On Conversations with Tyler

Here's my stab at the guide Tyler and his producer mentioned near the end of the 2021 retrospective show. The goal is to give the uninitiated listener essential context. (They mentioned a 10-point guide, but I only need 8.)

  1. These are not debates. Tyler will make his point and move on. He will let the interviewee do the same. Nor are they wrestling matches: one neither needs to pin down the opponent for some length of time nor see a scoreboard get incremented. (So, just because Tyler doesn't mark the occasion specifically, don't think he doesn't take himself to have just decisively refuted an entire Nobel Prize-winning body of research.)
  2. Why talk as in (1)? One reason is efficiency. Never forget that this is part of Tyler's moonshot project, one core of which is for him to process as much information as he can. Always think of Tyler trying to maximize his own intellectual progress per minute.
  3. Again, why talk as in (1)? Think of Tyler as committed to the view that things have explanations (perhaps several) and as a realist about explanations. In particular, sometimes explanations are, in fact, simple--which is not to say "easy." Here I think of the way (the philosopher) David Lewis often seemed to believe things based on very short lines of argument (e.g., here), or the way Reid Hoffman values simplicity in decisionmaking. (This is one way Tyler is working in philosophical traditions; see below.)
  4. If you are a realist and a pluralist about explanation, you ought to care how these explanations coexist. And Tyler does. So, e.g., he presses Robin Hanson on levels of explanation. And for guests with thrilling empirical results (e.g., Raj Chetty), he tends to ask "but what's the causal mechanism here?" Such questions are deeply unfashionable in some circles these days, and it's striking how much his guests vary in the quality of their answers here.
  5. I view Tyler as working in a Socratic/Platonic tradition. (Explanations exist; they're domain-relative; their domain-relativity does not undermine their reality; the real natures of things are very hard to understand, usually too hard for a single human mind; etc.) More generally, whether or not he resembles an academic philosopher, and whether or not you want to think of his work as philosophy, think of him thinking of his work as philosophy.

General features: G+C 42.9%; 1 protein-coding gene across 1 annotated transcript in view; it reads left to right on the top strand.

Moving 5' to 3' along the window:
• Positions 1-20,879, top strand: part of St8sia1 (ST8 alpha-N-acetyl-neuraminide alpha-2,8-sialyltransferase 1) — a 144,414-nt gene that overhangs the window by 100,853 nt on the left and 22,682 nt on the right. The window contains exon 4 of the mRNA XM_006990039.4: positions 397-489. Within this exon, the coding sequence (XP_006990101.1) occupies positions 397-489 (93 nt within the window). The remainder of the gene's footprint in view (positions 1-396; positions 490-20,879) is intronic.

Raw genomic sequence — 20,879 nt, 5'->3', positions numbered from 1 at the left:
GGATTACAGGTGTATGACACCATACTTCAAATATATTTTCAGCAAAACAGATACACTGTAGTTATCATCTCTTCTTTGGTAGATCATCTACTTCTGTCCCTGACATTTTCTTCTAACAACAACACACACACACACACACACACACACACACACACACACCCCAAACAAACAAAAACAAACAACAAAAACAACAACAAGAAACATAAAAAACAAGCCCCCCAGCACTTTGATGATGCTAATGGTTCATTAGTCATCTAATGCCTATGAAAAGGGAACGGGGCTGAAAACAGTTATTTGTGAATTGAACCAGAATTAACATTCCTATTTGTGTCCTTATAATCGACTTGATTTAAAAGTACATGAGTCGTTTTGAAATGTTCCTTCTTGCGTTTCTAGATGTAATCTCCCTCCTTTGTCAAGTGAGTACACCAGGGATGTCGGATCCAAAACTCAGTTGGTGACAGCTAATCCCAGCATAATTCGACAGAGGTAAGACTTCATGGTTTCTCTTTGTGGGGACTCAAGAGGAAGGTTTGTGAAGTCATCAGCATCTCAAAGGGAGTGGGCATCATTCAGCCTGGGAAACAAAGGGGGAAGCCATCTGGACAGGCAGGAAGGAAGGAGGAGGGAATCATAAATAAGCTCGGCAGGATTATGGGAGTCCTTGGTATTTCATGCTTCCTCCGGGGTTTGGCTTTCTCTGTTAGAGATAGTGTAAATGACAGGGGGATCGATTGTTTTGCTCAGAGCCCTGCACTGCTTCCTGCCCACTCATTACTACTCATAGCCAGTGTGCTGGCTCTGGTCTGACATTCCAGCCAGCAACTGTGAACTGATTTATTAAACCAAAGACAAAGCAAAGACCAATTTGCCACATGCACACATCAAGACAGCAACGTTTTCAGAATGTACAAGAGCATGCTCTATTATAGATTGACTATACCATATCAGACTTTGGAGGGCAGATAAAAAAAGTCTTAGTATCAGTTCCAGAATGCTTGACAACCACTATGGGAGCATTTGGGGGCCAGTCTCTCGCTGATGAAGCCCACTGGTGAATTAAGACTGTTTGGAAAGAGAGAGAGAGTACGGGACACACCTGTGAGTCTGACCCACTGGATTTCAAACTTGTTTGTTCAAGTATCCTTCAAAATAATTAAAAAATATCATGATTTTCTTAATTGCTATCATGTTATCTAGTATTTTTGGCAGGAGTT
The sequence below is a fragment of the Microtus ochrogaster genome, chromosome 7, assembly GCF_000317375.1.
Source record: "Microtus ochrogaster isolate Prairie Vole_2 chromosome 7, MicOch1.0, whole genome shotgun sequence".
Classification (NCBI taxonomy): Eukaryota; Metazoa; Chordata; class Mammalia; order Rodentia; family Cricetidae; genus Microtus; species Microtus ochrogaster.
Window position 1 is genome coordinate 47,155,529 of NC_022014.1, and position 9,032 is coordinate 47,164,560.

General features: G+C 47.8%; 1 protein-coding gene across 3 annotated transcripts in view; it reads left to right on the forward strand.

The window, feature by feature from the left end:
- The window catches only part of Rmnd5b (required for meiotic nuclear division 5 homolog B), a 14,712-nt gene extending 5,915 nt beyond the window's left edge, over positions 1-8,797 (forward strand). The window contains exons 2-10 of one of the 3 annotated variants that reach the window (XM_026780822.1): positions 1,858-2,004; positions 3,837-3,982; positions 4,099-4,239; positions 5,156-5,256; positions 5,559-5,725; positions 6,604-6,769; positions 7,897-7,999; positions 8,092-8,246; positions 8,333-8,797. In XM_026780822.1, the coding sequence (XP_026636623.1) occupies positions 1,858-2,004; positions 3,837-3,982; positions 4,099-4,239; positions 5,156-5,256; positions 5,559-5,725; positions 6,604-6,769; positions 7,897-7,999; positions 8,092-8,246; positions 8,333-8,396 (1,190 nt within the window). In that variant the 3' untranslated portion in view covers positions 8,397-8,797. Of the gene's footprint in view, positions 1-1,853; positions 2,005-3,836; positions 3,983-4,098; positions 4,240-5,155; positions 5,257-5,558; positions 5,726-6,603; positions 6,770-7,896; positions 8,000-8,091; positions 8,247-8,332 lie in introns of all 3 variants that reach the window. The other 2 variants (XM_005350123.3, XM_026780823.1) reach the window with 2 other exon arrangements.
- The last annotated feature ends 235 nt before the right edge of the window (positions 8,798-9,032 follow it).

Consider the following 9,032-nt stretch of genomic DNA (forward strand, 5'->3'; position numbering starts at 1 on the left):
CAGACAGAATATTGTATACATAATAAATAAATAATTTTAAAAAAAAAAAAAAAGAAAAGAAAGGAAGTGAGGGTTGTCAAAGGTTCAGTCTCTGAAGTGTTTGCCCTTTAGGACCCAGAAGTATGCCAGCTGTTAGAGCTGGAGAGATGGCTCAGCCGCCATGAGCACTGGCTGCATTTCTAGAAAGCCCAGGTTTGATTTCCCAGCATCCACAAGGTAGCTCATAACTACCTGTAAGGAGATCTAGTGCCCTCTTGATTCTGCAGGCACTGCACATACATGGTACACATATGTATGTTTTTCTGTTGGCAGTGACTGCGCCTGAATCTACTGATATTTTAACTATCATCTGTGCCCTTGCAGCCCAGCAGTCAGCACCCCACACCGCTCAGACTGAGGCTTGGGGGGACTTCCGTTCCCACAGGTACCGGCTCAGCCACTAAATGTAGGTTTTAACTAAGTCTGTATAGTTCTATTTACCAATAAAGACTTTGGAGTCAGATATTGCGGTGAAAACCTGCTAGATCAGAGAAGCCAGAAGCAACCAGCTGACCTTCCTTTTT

6. If you still don't understand why Tyler is asking something, think about comparative advantage. He views his guests as having uniquely benefited from some lifelong course of study (see (2) above) and attempts to extract as much insight as possible from the intellectual tools they've uniquely developed.
  7. And if you still don't understand, think about cultural background. Tyler thinks that things tend to have earlier roots than is generally recognized: that includes individual people's intellectual output. He's not asking about someone's childhood to be polite or to humanize the guest: he probably suspects that their work on cancer research (or whatever) truly grows out of their being a cultural product of Topeka (or wherever).
  8. Some, but only some, teachers-on-the-Internet (1) remember that you have pause and rewind buttons and (2) take you to know how to use them. Tyler is one of them.

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